(ABOVE PHOTO) Image released by USGS Hawaiian Volcano Observatory on Jan. 29 shows the flow front, a mere 550 yards away from Highway 130 at its closest point. The distal tips are stalled, however “breakouts persist upslope,” writes USGS, “and these areas of activity can be spotted in this photograph by small smoke plumes where the lava is burning vegetation on the flow margins.”
(ABOVE VIDEO) Lava conference call on Jan. 29 detailed the latest civil defense observations, as well as chief Darryl Oliveira’s account of a recent Department of Hawaiian Home Lands meeting at Maku’u concerning lava, UXO, and evacuations. USGS scientists also speak briefly about spattering lava filmed inside the crater of Puʻu ʻŌʻō.
- No changes to report on the flow front since yesterday. None of the distal tips on the different breakouts have advanced downslope, although activity and widening was observed on the lobe along north side of the flow, which is closest to highway 130 at 0.36 miles.
- Smoke conditions were light with a light south wind blowing the smoke in a north/northeast direction.
- Breakouts also persist farther upslope, including where the lava flow exits the crack system near the True/Mid-Pacific well pad, as well as near Kahaualeʻa cone, a few miles downslope from Puʻu ʻŌʻō.
This morning’s assessment shows that the original flow front and south margin breakout remain stalled. The breakout along the north side of the flow continues to be active and widening, however showing no signs of advancement. The leading edge or front of this breakout has not advanced since Monday morning and is located approximately 0.36 miles from the area of Highway 130 to the west or mauka of the Pahoa Police and Fire Stations. Two other breakouts along the north margin located 1-1.5 miles further upslope or behind the flow front showed little activity and no signs of advancement. A number of other breakouts along both margins of the flow and within the flow pad were observed however all current activity does not pose an immediate threat to area communities. The Hawaii County Civil Defense Agency and Hawaiian Volcano Observatory are maintaining close observations of the flow. Residents and businesses down slope will be informed of any changes in flow activity and advancement.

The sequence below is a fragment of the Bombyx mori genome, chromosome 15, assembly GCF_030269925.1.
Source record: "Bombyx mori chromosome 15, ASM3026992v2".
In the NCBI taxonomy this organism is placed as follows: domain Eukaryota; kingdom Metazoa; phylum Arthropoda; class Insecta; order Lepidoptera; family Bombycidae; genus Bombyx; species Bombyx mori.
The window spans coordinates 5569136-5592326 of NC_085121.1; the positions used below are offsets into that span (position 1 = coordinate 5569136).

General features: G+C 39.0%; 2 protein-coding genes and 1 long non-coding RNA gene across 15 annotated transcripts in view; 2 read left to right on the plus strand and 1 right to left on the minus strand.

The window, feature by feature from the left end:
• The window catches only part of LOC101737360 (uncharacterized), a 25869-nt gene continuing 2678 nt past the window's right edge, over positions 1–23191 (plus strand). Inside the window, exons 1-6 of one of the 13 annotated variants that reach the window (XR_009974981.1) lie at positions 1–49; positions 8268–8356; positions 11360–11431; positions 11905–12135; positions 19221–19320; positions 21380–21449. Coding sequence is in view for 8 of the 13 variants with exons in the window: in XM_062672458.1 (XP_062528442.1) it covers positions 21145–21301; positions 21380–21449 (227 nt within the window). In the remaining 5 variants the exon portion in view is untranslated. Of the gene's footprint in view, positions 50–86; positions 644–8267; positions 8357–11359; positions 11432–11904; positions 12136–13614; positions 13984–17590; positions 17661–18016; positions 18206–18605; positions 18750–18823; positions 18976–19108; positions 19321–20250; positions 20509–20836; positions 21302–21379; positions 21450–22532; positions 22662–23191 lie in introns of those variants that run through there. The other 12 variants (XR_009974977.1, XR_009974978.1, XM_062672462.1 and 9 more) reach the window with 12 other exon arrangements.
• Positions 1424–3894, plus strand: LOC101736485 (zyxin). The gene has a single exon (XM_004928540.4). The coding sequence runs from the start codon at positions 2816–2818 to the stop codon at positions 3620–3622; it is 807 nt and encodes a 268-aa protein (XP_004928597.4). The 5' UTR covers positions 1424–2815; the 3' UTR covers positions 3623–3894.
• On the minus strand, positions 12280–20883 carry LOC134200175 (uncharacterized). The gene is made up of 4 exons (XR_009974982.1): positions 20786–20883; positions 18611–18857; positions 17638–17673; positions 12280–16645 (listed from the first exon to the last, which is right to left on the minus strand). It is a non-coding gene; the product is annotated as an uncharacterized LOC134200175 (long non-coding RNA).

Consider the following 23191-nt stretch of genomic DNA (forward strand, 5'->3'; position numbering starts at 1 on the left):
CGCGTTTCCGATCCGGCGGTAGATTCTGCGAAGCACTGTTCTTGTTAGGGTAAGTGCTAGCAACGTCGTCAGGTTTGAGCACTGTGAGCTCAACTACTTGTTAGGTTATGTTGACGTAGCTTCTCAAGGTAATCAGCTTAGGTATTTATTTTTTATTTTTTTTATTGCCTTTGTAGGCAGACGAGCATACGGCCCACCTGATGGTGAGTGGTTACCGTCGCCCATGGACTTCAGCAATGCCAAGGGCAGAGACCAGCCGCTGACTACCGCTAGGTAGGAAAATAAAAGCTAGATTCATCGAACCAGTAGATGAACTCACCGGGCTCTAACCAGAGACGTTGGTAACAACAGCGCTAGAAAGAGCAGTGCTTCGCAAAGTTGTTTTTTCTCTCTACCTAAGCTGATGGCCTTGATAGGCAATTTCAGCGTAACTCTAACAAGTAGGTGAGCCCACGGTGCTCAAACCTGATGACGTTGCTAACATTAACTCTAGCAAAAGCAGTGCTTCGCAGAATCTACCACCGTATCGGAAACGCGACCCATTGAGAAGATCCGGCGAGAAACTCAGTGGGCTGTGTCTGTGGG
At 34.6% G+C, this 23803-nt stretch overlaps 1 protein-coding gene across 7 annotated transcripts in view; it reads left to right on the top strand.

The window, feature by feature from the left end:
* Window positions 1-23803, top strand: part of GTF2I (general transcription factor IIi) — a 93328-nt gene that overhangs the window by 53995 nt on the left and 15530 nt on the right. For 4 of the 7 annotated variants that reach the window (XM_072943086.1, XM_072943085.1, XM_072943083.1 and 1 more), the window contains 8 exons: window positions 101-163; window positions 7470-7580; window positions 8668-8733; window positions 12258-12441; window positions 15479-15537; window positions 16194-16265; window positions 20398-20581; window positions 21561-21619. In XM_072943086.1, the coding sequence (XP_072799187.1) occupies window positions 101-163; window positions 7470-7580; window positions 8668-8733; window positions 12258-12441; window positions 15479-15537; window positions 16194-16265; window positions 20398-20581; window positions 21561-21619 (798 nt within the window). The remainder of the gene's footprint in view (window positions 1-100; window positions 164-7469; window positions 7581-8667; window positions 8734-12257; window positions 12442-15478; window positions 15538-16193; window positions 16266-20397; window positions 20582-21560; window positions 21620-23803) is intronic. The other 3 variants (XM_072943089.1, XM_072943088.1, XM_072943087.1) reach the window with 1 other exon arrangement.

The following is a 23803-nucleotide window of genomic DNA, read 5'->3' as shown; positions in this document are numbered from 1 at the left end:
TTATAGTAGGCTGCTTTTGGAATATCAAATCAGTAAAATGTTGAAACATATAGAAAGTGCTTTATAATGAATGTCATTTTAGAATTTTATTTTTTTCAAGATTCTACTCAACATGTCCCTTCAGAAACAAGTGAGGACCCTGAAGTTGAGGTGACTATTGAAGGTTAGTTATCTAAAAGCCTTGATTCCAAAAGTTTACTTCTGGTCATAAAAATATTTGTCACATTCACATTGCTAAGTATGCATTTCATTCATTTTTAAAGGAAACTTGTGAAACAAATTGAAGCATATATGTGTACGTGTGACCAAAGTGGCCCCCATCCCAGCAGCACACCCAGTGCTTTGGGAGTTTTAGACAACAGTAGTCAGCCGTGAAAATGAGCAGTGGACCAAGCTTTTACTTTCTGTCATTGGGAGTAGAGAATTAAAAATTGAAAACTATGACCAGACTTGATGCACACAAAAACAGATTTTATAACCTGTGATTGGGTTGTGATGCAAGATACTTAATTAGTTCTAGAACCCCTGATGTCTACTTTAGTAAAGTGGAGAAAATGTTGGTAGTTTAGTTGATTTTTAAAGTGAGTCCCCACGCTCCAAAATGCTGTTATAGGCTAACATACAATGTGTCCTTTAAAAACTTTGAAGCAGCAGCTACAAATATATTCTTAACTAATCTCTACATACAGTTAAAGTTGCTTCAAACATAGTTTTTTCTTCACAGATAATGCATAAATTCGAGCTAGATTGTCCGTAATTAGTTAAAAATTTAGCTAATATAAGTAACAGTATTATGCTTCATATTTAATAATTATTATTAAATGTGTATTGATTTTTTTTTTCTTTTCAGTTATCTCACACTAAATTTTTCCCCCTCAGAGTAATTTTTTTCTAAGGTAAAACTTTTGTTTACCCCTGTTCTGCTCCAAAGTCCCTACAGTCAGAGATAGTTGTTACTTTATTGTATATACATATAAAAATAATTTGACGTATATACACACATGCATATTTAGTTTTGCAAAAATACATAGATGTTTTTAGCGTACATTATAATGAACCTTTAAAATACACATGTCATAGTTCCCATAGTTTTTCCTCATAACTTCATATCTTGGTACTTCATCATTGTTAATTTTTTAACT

Smoke conditions were light with a light south wind blowing the smoke in a north/northeast direction. Smoke conditions may increase in some areas and individuals who may be sensitive or have respiratory problems are advised to take necessary precautions and to remain indoors. No brush fire activity was noted this morning and fire conditions will be monitored closely.
Additional updates will be broadcast as condition change.
On behalf of the Hawaii County Civil Defense Agency and our partners we would like to thank everyone for your assistance and cooperation.Hawaii County Civil Defense on Jan. 30 at 7:45 a.m. HST
Kīlauea Volcano continues to erupt at its summit and from its East Rift Zone. The leading tip of the June 27th lava flow remains roughly 500 m (~550 yd) from Highway 130 in the area west of the Pāhoa Fire and Police Stations, and the flow tip has not advanced significantly in the past day, although breakouts continue upslope. Deflation associated with a DI event began at the summit on Thursday morning and switched to inflation early Friday morning.
June 27th Lava Flow Observations: An HVO overflight on Thursday morning assessed activity along the entire length of the June 27th lava flow. The primary observation was of scattered breakouts that continue to widen and thicken the flow without resulting in any advancement. The closest breakout to Highway 130 observed during the overflight was about 130 m (142 yards) upslope of the stalled flow tip. Numerous other breakouts were scattered within 3 km (1.9 mi) of the flow tip. In addition, breakouts were noted in areas that have seen persistent activity for months, including where the lava flow exits the crack system, as well as near Kahaualeʻa cone, a few km (miles) downslope from Puʻu ʻŌʻō.
This morning’s Civil Defense overflight observed that the flow front did not advance overnight, and that flow widening continues to be the dominant form of activity.
Puʻu ʻŌʻō Observations: Eruptive activity remains steady at Puʻu ʻŌʻō, as indicated by data from instruments on and around the cone. Thermal imagery collected from the air and from webcams shows a few persistent hot spots associated with small collapse pits. Seismic tremor has been low, and no net tilt has occurred over the past 24 hours. The rate of sulfur dioxide emission from all East Rift Zone vents was about 200 tonnes per day, measured on January 7.
Summit Observations: Tiltmeters operating around the summit recorded the occurrence of a DI (deflation-inflation) event over the past day. Deflation started at about 10 AM HST on Thursday and switched to inflation at about 3 AM Friday. The event was small in magnitude, so there was little corresponding change in the level of lava within the summit vent. The lava level did experience its normal fluctuations and changes in spattering behavior, which correlated with changes in seismic tremor. At about 3:20 AM on Friday a small portion of the fresh lava veneer on the vent wall just above the lava surface collapsed into the lava lake, generating a small seismic signal and minor spattering. The depth to the lava surface on Thursday morning was measured to be about 44 m (144 ft) below the vent rim. Emission rates of sulfur dioxide ranged from around 4,400 to 5,100 tonnes/day during the week ending on January 27.USGS Hawaiian Volcano Observatory on Jan. 30 at 8:20 a.m. HST
by Big Island Video News
No changes to report on the flow front since yesterday. Story includes video presentation to go with yesterday's conference call.